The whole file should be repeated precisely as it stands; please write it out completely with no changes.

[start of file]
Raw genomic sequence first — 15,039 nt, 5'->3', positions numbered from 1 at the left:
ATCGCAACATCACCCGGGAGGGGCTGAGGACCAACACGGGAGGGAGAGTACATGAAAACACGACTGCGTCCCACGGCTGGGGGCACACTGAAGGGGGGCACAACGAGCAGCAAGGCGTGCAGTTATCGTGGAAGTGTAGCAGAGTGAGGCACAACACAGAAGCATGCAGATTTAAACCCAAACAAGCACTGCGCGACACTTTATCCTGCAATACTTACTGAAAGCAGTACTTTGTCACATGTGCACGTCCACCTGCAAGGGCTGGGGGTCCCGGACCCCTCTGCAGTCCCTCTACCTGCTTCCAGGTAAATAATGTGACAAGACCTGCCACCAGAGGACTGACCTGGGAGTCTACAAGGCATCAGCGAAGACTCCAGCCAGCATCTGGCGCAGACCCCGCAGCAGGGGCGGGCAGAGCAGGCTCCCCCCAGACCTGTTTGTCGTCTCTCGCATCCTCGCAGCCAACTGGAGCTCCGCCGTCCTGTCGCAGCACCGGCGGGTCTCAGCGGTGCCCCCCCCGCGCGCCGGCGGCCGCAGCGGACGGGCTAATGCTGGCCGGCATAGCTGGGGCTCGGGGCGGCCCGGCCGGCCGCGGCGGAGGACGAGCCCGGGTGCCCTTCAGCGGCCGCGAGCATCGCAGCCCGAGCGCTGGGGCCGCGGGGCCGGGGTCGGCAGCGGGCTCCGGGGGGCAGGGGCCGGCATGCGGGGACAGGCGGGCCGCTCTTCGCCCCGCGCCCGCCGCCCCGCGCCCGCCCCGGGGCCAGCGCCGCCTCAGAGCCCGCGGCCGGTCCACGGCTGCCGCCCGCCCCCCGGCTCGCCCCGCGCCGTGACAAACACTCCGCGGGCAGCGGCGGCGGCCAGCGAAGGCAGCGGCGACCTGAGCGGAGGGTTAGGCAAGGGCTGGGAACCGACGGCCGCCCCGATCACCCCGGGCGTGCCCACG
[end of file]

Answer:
Raw genomic sequence first — 15,039 nt, 5'->3', positions numbered from 1 at the left:
ATCGCAACATCACCCGGGAGGGGCTGAGGACCAACACGGGAGGGAGAGTACATGAAAACACGACTGCGTCCCACGGCTGGGGGCACACTGAAGGGGGGCACAACGAGCAGCAAGGCGTGCAGTTATCGTGGAAGTGTAGCAGAGTGAGGCACAACACAGAAGCATGCAGATTTAAACCCAAACAAGCACTGCGCGACACTTTATCCTGCAATACTTACTGAAAGCAGTACTTTGTCACATGTGCACGTCCACCTGCAAGGGCTGGGGGTCCCGGACCCCTCTGCAGTCCCTCTACCTGCTTCCAGGTAAATAATGTGACAAGACCTGCCACCAGAGGACTGACCTGGGAGTCTACAAGGCATCAGCGAAGACTCCAGCCAGCATCTGGCGCAGACCCCGCAGCAGGGGCGGGCAGAGCAGGCTCCCCCCAGACCTGTTTGTCGTCTCTCGCATCCTCGCAGCCAACTGGAGCTCCGCCGTCCTGTCGCAGCACCGGCGGGTCTCAGCGGTGCCCCCCCCGCGCGCCGGCGGCCGCAGCGGACGGGCTAATGCTGGCCGGCATAGCTGGGGCTCGGGGCGGCCCGGCCGGCCGCGGCGGAGGACGAGCCCGGGTGCCCTTCAGCGGCCGCGAGCATCGCAGCCCGAGCGCTGGGGCCGCGGGGCCGGGGTCGGCAGCGGGCTCCGGGGGGCAGGGGCCGGCATGCGGGGACAGGCGGGCCGCTCTTCGCCCCGCGCCCGCCGCCCCGCGCCCGCCCCGGGGCCAGCGCCGCCTCAGAGCCCGCGGCCGGTCCACGGCTGCCGCCCGCCCCCCGGCTCGCCCCGCGCCGTGACAAACACTCCGCGGGCAGCGGCGGCGGCCAGCGAAGGCAGCGGCGACCTGAGCGGAGGGTTAGGCAAGGGCTGGGAACCGACGGCCGCCCCGATCACCCCGGGCGTGCCCACG